4. Pull handle of pressure temperature relief valve straight out and allow water to flow until it stops.
5. Allow pressure temperature relief valve to snap shut; close faucet; turn on water supply.
6. Turn on water heater and test.

Like the new ATS switch the “improved” higher temperature hot water tank might be a good idea but it is executed very poorly by the factory.

I cannot stress enough that everyone should follow the “replace air gap” procedure often or there is going to be future water leaks guaranteed. Unless you are going to be very diligent about opening the faucet ANY AND EVERY TIME the hot water tank is heating it is going to put stress on the water lines.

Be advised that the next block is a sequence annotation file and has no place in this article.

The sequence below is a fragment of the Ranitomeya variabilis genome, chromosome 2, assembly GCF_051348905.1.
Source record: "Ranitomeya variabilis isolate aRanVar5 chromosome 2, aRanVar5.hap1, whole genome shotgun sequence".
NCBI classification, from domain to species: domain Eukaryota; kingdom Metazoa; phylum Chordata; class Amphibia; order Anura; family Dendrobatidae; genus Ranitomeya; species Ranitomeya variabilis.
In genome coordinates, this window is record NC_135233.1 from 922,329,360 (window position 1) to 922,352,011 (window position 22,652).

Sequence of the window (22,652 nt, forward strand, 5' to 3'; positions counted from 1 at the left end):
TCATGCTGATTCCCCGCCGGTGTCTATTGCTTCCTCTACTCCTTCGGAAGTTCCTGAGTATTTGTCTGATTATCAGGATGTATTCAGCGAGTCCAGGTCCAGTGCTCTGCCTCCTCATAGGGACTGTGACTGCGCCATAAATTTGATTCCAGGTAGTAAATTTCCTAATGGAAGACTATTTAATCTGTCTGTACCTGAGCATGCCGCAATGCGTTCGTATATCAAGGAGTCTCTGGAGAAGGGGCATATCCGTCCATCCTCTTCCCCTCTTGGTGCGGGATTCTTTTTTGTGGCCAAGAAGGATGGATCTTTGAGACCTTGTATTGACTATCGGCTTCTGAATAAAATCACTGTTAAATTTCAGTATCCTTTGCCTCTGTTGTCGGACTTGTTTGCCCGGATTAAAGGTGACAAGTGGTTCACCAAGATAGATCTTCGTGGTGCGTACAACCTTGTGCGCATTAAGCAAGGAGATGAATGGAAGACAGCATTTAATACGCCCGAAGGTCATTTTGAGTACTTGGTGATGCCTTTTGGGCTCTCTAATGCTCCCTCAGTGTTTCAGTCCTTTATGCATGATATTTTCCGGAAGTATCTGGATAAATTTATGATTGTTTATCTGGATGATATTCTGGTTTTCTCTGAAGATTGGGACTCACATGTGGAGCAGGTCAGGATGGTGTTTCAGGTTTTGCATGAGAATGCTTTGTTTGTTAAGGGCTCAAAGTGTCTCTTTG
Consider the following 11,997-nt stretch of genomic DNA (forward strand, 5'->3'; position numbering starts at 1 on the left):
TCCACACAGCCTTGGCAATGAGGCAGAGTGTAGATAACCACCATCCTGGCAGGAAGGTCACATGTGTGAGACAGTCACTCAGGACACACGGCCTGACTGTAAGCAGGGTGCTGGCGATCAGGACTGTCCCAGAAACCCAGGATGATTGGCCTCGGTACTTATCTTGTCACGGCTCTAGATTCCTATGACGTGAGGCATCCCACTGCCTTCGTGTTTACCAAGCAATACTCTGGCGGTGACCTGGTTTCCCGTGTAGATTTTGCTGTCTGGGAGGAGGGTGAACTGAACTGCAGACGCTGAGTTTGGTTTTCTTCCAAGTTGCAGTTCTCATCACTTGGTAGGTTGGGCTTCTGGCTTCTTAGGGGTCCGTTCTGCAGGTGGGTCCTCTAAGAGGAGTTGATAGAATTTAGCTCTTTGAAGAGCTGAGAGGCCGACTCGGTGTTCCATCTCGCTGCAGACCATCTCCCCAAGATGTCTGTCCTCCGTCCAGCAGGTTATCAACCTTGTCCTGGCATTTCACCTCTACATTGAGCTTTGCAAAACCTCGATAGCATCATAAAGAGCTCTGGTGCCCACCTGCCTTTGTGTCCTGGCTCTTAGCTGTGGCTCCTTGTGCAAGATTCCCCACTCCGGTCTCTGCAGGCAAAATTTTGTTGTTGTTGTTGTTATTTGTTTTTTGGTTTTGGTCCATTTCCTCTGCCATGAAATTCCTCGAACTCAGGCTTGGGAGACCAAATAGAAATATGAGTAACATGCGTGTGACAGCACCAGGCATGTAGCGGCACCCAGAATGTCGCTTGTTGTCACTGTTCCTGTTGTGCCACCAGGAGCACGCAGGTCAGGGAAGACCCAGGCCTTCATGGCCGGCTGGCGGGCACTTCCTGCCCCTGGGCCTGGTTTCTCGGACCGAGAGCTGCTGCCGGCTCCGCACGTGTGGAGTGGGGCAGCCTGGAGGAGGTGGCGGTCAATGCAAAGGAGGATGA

This is another issue that I am adamant the factory should correct by adding a secondary bypass valve rated at say 75psi to make damn sure the trailer is not potentially damaged due to the hot water tank over pressurizing the water lines. The nice thing about the secondary bypass valve is that it would protect the system in case of extremely high shore water pressure/surge or a failure of the built in 65psi regulator. The next best solution would be the diaphragm-type expansion tank. Prior to deciding to put the RV-500 in I was planning on installing a hot water 75psi pressure valve as commonly used in hot tubs at the hot water heater draining out of the trailer. It is cheap and would be easy to put in.

Why should we be upgrading the ATS and/or installing over pressurization protection devices in our new Airstreams?